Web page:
Oil prices fell more than 3% on Tuesday, hit by concerns that new pandemic curbs and slow vaccine rollouts in Europe will hold back a recovery in demand, while a stronger dollar also weighed.
Brent crude futures dropped by $2.20, or 3.4%, to $62.42 a barrel by 0948 GMT. U.S. West Texas Intermediate (WTI) crude futures fell by $2.10, or %3.4, to $59.46 a barrel.
The market structure was also pointing to weakness, with the front-month Brent spread flipping into a small contango for the first time since January.
Contango is where the front-month contracts are cheaper than future months, and could encourage traders to put oil into storage.
“Continental Europe is tightening the coronavirus measures and thereby further restricting mobility,” Commerzbank said.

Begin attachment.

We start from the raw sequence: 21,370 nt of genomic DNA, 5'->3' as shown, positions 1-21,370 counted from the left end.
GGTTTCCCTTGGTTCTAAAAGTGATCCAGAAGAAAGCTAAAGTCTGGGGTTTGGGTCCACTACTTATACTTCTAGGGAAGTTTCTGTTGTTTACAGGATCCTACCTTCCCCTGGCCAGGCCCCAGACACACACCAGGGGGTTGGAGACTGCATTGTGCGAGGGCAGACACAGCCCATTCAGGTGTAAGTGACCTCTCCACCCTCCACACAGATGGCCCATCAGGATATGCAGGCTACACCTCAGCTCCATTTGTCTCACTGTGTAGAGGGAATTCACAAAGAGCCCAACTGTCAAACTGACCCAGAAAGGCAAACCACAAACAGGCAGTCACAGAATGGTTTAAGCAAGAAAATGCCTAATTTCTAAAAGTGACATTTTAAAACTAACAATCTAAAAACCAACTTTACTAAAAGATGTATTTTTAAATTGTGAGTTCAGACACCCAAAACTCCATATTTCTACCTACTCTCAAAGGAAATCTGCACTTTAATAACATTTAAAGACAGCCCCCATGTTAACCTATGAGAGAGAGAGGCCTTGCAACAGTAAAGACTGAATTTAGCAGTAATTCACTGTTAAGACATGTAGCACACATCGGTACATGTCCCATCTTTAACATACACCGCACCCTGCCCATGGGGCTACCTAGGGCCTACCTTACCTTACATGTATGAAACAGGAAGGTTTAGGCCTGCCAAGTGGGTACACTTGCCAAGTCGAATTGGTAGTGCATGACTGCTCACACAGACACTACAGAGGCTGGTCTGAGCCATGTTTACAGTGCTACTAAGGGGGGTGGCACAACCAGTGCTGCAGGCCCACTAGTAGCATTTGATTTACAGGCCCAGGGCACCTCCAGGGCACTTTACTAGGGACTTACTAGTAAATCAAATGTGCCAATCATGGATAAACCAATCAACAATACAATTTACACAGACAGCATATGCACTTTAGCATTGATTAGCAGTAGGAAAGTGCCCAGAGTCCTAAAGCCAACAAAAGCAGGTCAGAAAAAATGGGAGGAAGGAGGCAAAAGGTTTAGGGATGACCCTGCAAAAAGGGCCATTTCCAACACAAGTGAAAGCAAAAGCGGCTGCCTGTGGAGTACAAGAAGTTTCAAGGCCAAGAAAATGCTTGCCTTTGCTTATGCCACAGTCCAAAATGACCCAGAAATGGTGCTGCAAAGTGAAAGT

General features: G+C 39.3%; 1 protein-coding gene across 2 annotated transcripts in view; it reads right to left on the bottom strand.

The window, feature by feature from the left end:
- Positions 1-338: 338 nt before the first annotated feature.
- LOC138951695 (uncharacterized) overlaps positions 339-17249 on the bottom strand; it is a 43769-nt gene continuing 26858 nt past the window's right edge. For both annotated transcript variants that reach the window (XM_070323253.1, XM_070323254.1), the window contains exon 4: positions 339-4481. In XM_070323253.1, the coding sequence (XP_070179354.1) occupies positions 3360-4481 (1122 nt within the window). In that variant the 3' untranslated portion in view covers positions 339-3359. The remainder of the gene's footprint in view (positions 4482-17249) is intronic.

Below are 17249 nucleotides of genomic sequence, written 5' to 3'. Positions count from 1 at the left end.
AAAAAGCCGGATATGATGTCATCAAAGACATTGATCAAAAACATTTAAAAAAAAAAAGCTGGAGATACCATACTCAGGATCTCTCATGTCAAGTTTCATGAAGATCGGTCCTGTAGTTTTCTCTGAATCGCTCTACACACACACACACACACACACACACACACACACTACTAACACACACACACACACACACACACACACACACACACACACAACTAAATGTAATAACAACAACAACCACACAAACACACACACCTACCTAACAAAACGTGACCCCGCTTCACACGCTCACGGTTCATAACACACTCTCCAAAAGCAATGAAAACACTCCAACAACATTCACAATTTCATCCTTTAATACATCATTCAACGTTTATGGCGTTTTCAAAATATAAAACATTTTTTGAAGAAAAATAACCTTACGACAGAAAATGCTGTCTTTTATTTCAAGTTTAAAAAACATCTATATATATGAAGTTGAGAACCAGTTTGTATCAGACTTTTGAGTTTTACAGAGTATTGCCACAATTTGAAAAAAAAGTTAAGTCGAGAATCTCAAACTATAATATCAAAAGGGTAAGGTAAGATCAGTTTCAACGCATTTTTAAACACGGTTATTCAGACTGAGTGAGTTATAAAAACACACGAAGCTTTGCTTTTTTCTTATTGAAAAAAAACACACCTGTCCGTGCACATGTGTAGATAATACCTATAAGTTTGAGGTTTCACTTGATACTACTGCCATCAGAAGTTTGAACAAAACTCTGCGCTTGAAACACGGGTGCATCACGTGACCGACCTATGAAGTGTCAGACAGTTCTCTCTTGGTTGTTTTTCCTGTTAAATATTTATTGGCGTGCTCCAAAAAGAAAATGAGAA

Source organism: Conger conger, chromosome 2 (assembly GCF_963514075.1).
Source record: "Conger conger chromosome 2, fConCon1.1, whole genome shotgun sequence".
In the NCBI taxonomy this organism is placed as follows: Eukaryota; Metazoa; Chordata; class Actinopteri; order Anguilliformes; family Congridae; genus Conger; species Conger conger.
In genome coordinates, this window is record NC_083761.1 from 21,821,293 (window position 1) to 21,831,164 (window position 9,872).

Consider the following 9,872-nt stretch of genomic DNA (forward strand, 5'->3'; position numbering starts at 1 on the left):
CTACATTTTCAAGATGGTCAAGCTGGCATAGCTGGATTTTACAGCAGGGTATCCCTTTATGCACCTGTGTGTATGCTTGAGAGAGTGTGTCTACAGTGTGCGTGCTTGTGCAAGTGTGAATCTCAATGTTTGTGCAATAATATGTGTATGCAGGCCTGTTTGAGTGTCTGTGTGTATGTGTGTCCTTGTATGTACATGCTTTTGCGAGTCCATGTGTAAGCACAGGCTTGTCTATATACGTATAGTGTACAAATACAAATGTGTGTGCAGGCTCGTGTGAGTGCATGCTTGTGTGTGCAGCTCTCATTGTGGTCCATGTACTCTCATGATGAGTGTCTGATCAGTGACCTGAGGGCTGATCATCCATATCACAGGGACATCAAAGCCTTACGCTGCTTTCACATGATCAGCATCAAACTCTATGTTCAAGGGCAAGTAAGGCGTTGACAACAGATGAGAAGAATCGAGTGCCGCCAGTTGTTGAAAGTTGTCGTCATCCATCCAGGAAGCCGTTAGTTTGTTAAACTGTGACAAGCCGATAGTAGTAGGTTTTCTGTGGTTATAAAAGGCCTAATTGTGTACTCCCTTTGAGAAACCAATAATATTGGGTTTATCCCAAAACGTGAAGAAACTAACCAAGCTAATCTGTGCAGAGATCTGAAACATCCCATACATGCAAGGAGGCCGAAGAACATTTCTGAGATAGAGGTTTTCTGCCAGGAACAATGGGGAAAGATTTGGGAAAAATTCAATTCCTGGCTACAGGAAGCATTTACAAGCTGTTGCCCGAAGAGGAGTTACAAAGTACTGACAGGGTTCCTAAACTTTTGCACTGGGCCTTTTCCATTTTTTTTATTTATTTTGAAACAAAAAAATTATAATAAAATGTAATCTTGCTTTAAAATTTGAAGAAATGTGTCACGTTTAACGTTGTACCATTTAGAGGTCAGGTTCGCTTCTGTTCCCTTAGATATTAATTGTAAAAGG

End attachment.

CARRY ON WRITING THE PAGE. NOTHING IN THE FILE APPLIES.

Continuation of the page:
“This is likely to have a correspondingly negative impact on oil demand,” they added.
Extended lockdowns are being driven by the threat of a third wave of infections, with a new variant of the coronavirus on the continent.
Germany, Europe’s biggest oil consumer, is extending its lockdown until April 18 and asked citizens to stay home to try to stop a third wave of the COVID-19 pandemic.
This comes after nearly a third of French people entered a month-long lockdown on Saturday following a jump in COVID-19 cases in Paris and parts of northern France.
A stronger U.S. dollar also weighed on prices. As oil in priced in U.S. dollars, a stronger greenback makes oil more expensive for holders of other currencies.
Physical crude markets are indicating that demand is lower, much more so than the futures market.
“Physical prices have been weaker than futures have been suggesting for several weeks now,” said Lachlan Shaw, National Australia Bank’s head of commodity research.